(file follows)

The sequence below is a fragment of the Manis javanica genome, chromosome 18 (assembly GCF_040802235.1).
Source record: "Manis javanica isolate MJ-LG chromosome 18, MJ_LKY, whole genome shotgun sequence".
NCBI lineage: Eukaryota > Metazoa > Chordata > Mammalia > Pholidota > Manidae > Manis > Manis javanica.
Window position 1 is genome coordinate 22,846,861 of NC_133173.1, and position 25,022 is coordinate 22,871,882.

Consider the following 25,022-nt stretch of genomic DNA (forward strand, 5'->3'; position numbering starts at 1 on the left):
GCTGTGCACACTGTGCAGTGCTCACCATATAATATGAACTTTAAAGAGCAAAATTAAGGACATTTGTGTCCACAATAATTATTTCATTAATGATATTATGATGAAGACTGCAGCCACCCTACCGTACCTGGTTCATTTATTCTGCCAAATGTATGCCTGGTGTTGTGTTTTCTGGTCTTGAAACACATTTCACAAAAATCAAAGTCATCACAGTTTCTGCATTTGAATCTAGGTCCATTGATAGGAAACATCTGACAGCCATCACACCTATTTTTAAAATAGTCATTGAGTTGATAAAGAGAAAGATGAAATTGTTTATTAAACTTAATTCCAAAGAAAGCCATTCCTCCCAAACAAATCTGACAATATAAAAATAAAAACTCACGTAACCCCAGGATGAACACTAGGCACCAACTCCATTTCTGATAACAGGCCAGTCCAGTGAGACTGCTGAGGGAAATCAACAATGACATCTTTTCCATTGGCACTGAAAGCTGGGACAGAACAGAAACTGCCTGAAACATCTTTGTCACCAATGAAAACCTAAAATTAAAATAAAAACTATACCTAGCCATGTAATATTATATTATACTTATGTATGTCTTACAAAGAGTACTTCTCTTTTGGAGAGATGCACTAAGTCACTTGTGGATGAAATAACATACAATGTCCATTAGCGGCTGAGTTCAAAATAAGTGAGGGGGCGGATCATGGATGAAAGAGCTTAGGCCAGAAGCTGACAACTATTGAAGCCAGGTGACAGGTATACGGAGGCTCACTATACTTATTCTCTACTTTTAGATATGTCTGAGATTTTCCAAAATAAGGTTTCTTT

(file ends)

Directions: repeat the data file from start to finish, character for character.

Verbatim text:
The sequence below is a fragment of the Manis javanica genome, chromosome 18 (assembly GCF_040802235.1).
Source record: "Manis javanica isolate MJ-LG chromosome 18, MJ_LKY, whole genome shotgun sequence".
NCBI lineage: Eukaryota > Metazoa > Chordata > Mammalia > Pholidota > Manidae > Manis > Manis javanica.
Window position 1 is genome coordinate 22,846,861 of NC_133173.1, and position 25,022 is coordinate 22,871,882.

Consider the following 25,022-nt stretch of genomic DNA (forward strand, 5'->3'; position numbering starts at 1 on the left):
GCTGTGCACACTGTGCAGTGCTCACCATATAATATGAACTTTAAAGAGCAAAATTAAGGACATTTGTGTCCACAATAATTATTTCATTAATGATATTATGATGAAGACTGCAGCCACCCTACCGTACCTGGTTCATTTATTCTGCCAAATGTATGCCTGGTGTTGTGTTTTCTGGTCTTGAAACACATTTCACAAAAATCAAAGTCATCACAGTTTCTGCATTTGAATCTAGGTCCATTGATAGGAAACATCTGACAGCCATCACACCTATTTTTAAAATAGTCATTGAGTTGATAAAGAGAAAGATGAAATTGTTTATTAAACTTAATTCCAAAGAAAGCCATTCCTCCCAAACAAATCTGACAATATAAAAATAAAAACTCACGTAACCCCAGGATGAACACTAGGCACCAACTCCATTTCTGATAACAGGCCAGTCCAGTGAGACTGCTGAGGGAAATCAACAATGACATCTTTTCCATTGGCACTGAAAGCTGGGACAGAACAGAAACTGCCTGAAACATCTTTGTCACCAATGAAAACCTAAAATTAAAATAAAAACTATACCTAGCCATGTAATATTATATTATACTTATGTATGTCTTACAAAGAGTACTTCTCTTTTGGAGAGATGCACTAAGTCACTTGTGGATGAAATAACATACAATGTCCATTAGCGGCTGAGTTCAAAATAAGTGAGGGGGCGGATCATGGATGAAAGAGCTTAGGCCAGAAGCTGACAACTATTGAAGCCAGGTGACAGGTATACGGAGGCTCACTATACTTATTCTCTACTTTTAGATATGTCTGAGATTTTCCAAAATAAGGTTTCTTT